At St Mark's CE Primary School, we provide an ambitious, broad and connected maths curriculum. Pupils understand the purpose behind their learning and to apply their knowledge to their everyday lives. Discreet lessons are sequentially planned and alongside weekly maths challenges at children’s own level.
We focus on pupils acquiring a deep, long-term, secure and adaptable understanding of the subject:
- Time is spent teaching the fundamentals, e.g. number and place value, in a step-by-step way to allow children to consolidate their understanding.
- We place emphasis on the use of concrete resources and pictorial representations at all ages, to enable children to fully understand concepts and principals, before and alongside being presented with abstract calculations and questions.
- Domains are revisited throughout each school year, and from one year group to the next to reinforce the learning.
- We provide teaching and opportunities to practice so that pupils improve their fluency.
- We ensure children develop the necessary skills to enable them to think deeply about maths, acquiring maths knowledge that can be recalled quickly, transferred, and applied in different contexts.
- We expect pupils to reason and problem solve regularly in each domain block.
e.g. Pupils in Years 1 and 2 use measure to make fruit cocktails, as well as developing an understanding of direction in their Fabulous Farnborough project. In Years 3 and 4, the children further understand the number system to aid their comprehension of chronology in History, as well as comparing the temperatures in different locations. Accuracy in measurement is refined during the ‘Out of the Shadows’ project. In Years 5 and 6, Maths is successfully applied in the ‘All the fun of the fair’ project, as making solid constructions requires accuracy in measure and net construction.
In the Early Years, mathematical knowledge is taught through play, small groups or one to one and in short whole class inputs. The learning is revisited regularly through song, stories and games.
In Key Stage 1, Maths is taught as 5 daily lessons of 45 minutes. This is taught as a whole class with differentiation for the two-year groups. In addition to these lessons, there is counting and talking about time throughout the day and weekly maths challenges.
In Key Stage 2, Maths is taught as 5 daily lessons of 1 hour . In addition to this, there is time to develop fluency maths challenges. This is taught as a whole class with different expectations for each of the year groups. Some lessons are taught as single year groups to ensure all areas of learning are covered.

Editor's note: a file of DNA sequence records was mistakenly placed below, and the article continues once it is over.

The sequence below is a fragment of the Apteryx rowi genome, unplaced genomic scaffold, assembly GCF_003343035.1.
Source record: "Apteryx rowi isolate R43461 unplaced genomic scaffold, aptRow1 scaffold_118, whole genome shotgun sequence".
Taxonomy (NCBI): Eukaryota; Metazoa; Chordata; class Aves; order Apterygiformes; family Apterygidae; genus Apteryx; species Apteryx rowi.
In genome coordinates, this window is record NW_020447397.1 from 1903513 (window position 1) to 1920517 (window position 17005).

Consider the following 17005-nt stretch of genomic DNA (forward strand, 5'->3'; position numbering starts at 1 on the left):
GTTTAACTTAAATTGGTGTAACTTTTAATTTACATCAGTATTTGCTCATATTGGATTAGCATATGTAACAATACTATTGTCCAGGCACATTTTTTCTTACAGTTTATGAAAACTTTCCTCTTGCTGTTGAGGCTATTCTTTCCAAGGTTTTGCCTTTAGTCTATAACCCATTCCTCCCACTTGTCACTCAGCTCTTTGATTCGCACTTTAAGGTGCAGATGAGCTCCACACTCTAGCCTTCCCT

In all maths lessons, teaching and learning is carefully planned with clear end points for each term. We aim to provide children with time in each topic to help them gain a deeper understanding and make connections. The maths curriculum is a spiral curriculum with most domains taught termly and revisited, building on prior learning. Learning is applied within projects, such as data in Science, measure in DT and direction in Geography.
To ensure we offer comprehensive, incremental and recursive coverage of the National Curriculum for Maths, we closely follow the Hamilton mixed year curriculum plans (except the EYFS). These have been devised by experts, are constantly reviewed and improved. We believe that by following this curriculum we give our children the greatest opportunity for mathematical success. In the EYFS, the children follow the White Rose scheme and learn maths through a mixture of direct teacher-led activities and by self-directed time, with trained adults on hand to enhance their mathematical thinking through play and exploration. The children learn a broad range of maths in line with the Early Years Framework.
Teachers assess how well pupils are retaining and applying the content throughout lessons and during daily marking. This ongoing assessment informs planning. Summative assessments happen termly using PUMA assessments and end of year optional SATs, as well as statutory assessments in Key Stage 2.
We tackle misconceptions as they arise by revisiting frequently, pre teaching and do both ‘keep up’ and ‘catch up’ sessions as needed. This is informed by both continual assessment for learning and summative assessments. Sometimes we use intervention programmes like ‘snap’ or ‘plus 1’ or we use a bespoke programme, depending the identified needs of the pupils.
Children’s ongoing progress is monitored carefully by teachers. At planned data drops throughout the year, children are assessed against a range of age appropriate objectives. This provides a very clear picture of each child’s strengths and weaknesses and enables teachers to put in interventions or extra challenge where necessary.
Three times a year, children complete PUMA assessment tests in Mathematics, covering both arithmetic and problem solving/reasoning skills. Data is then compared to teacher assessments and the progress of each pupil is carefully considered in a meeting between the Headteacher, SENCo and Class Teacher(s). Plans are then put in place to ensure every child can reach their full potential. These assessments also enable teachers to identify whole class areas for improvement.
A programme of monitoring is in place to inform senior and subject leaders of consistency and progression in learning. This includes:
- Professional discussion
- Work scrutiny
- Pupil conferencing
- Lesson visits